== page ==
I silently recalled the catastrophic ends that had befallen her African violet, her salamander, and the stray cat we found outside the dorm.

Nevertheless, we spent the next afternoon perusing shelves of tiny, well-groomed trees at the street fair. OK, they aren't actually trees – as the elderly Japanese vendor explained. They're common types of vegetation kept small through constant, extensive pruning. Delighted by my friend's interest in his merchandise, the vendor shared his secrets for bonsai maintenance.

Repot plant often.
Wire branch to shape bonsai.
Then pinch off new growth.

And that was just the start. An hour later, he'd convinced me that bonsais aren't your basic houseplant. They're an artform.

Alas, my roommate was no artist. As exams and activities vied for her time, the tree deteriorated into a scraggly brown shrub. Guilt finally drove her back to the street vendor. Was there anything she could do to restore it to its original glory? As the man examined the sickly plant, he made no effort to mask his disgust. His bitter rebuke tumbled out like a broken haiku:

Is not bonsai

You can understand his frustration. After all, he'd sold my friend a handsome, perfect plant. He'd provided explicit instructions for care. But she'd neglected it. She'd let it become something it was never intended to be.

Sexuality is a lot like the bonsai. God's instructions are clear – enjoy it in marriage. But sexual purity is just one element of a much larger directive: Strive to live a holy life.

I think the concept of holiness confuses us, though. It evokes images of Mother Teresa or some long-dead saint. We envision an unattainable level of perfection. Some of us grew up believing that holiness just meant remaining abstinent until marriage. By simply avoiding intercourse (even if we did everything else we could think of), we'd circumvent the flames of hell.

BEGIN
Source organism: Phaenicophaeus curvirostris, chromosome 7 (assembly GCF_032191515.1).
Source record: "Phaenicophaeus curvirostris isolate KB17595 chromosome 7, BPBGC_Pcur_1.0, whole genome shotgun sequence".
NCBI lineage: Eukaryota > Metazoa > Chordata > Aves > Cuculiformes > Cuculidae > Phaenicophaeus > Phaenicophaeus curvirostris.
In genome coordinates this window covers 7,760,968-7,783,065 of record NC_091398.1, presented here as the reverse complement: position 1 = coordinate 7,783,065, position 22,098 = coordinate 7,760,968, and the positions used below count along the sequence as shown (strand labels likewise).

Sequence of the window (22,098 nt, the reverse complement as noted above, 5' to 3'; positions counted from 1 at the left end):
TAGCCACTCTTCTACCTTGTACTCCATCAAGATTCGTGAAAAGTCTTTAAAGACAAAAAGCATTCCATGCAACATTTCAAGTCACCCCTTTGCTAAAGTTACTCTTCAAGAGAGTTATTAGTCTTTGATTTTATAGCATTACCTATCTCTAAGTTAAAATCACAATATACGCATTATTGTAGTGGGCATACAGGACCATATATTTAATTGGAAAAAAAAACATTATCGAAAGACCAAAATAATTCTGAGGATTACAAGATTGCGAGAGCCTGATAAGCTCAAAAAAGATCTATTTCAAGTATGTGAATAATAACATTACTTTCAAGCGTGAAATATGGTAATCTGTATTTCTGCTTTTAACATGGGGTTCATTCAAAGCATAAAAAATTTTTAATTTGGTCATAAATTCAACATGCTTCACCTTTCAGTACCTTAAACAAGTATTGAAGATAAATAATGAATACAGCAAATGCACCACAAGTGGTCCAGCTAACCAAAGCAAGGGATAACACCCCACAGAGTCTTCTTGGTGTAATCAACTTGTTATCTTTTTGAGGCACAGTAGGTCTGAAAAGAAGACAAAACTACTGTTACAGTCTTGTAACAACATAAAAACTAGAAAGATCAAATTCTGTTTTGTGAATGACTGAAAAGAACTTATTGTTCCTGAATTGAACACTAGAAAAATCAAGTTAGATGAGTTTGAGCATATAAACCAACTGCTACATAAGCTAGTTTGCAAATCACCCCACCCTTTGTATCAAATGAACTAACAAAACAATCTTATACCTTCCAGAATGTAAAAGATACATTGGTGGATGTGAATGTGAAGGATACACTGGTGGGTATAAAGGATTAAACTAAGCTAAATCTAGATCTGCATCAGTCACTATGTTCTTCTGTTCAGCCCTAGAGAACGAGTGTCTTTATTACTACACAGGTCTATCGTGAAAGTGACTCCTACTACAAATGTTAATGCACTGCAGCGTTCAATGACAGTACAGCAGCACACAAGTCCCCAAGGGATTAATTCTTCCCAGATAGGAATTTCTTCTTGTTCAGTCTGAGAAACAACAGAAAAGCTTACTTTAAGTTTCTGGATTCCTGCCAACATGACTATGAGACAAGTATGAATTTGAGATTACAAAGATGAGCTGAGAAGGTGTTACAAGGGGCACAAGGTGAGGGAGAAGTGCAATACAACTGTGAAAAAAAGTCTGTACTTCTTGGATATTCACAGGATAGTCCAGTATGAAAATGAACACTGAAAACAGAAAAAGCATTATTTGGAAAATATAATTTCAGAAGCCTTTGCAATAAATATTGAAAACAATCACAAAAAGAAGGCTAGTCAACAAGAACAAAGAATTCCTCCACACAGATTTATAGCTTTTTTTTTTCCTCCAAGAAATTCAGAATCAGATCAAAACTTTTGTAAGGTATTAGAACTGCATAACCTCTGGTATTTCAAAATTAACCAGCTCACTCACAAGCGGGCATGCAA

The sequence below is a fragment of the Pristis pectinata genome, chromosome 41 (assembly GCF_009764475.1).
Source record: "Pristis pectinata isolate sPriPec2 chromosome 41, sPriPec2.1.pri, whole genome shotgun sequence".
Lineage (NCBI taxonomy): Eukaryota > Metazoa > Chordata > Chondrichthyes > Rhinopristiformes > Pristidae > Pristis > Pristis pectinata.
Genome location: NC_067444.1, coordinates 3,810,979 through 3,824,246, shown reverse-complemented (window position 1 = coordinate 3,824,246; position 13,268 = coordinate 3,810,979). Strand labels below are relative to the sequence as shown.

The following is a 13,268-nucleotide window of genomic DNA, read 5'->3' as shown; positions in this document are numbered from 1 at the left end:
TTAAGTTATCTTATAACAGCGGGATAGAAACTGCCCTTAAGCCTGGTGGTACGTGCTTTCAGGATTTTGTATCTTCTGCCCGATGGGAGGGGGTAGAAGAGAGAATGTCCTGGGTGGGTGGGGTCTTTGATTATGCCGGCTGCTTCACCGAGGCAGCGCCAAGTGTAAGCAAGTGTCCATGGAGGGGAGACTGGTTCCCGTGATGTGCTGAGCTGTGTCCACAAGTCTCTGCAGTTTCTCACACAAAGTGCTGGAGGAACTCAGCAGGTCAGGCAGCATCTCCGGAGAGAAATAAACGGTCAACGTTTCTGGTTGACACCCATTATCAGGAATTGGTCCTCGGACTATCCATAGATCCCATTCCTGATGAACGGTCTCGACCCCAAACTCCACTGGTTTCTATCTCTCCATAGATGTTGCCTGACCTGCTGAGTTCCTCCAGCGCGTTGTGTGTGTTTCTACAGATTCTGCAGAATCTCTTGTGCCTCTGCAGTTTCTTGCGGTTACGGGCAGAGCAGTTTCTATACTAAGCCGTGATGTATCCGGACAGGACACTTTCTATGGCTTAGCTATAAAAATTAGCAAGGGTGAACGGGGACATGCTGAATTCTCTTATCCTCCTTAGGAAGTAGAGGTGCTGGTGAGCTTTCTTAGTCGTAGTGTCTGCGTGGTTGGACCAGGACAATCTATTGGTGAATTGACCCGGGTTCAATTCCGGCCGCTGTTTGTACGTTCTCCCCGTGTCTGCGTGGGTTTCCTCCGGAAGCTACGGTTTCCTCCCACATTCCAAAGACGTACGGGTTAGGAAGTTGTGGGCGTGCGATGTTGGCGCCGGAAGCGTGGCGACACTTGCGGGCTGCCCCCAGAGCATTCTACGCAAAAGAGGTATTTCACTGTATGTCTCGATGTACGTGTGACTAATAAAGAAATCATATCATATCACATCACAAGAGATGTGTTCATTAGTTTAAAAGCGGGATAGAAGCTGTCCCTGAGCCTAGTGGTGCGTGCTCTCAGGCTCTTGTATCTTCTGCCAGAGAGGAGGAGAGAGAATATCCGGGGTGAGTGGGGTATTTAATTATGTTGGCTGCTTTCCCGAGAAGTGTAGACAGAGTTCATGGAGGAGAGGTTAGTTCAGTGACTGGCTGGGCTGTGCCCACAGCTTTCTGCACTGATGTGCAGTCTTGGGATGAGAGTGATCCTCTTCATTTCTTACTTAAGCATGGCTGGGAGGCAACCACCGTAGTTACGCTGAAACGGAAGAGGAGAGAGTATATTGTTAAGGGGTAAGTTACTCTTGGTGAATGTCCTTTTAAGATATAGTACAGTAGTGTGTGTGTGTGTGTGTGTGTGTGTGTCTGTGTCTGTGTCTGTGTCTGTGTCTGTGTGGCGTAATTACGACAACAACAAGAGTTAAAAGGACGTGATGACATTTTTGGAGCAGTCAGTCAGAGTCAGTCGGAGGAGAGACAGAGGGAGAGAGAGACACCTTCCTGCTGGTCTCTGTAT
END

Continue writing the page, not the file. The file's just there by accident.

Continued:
But these common notions lack a key element: love. God didn't impart rules about sex to control or manipulate us. They were borne out of his passion for us. He knew we would crave intimate connection with others. That's why he created the gift of sex. He presented it fresh and vibrant and beautiful.

He desperately wants us to us to keep it that way.

We can waste time resenting God's rules, or we can get out our clippers. Because maintaining a holy life requires a good deal of pruning.

Starting in the 17th century, Japan bonsai keepers began to redefine their art by minimizing. They set out to remove everything but what was essential to the health and beauty of the plant. We cultivate holiness in a similar fashion. The Bible urges us to make ourselves pure from everything that pollutes our bodies or spirits (II Corinthians 7:1). Here are some suggestions for doing that:

What is Sex Worth?

I know the true desire that comes in knowing and feeling God. And nothing — no relationship, no sexual act, no person — can match that.

by Cassidy Whitmore

One Look?

Could have been a look, could have been a come-hither smile, could have been desperation, but before I knew it, he and his friend were spending the night in the dorm room with my roommate and me.

Nothing happened. That night.

I'd been living the frat party lifestyle for nearly a year. Growing up in a strict, but genuinely Christian home, I knew better, but chose worse. In hindsight, the days run together from my freshman year through the first semester of my second year of college. My roommate's drinking often rewarded her with men. Mine usually rewarded me with nausea and loud, obnoxious, regretful behavior.

But the night I met Andrew was magical. He was a football player, and it seemed my girlish, romantic dreams were coming true.

The relationship moved at breakneck speed. In the first week, we exceeded the physical boundaries I'd set while dating my last boyfriend. In six weeks, I'd given away almost every physical experience possible between a guy and girl. It was fun and pleasurable, but I'd expected to wait and enjoy these feelings with my husband.


Andrew seemed to love every cell of my body, and for the first time in my life, I passed mirrors and smiled. Sexy was a new feeling for me. Cute, yes. Pretty, even, at times. But sexy, rarely…if ever.

Maybe that was why I gave so much of myself to him. Or maybe it was because I felt he deserved what I gave.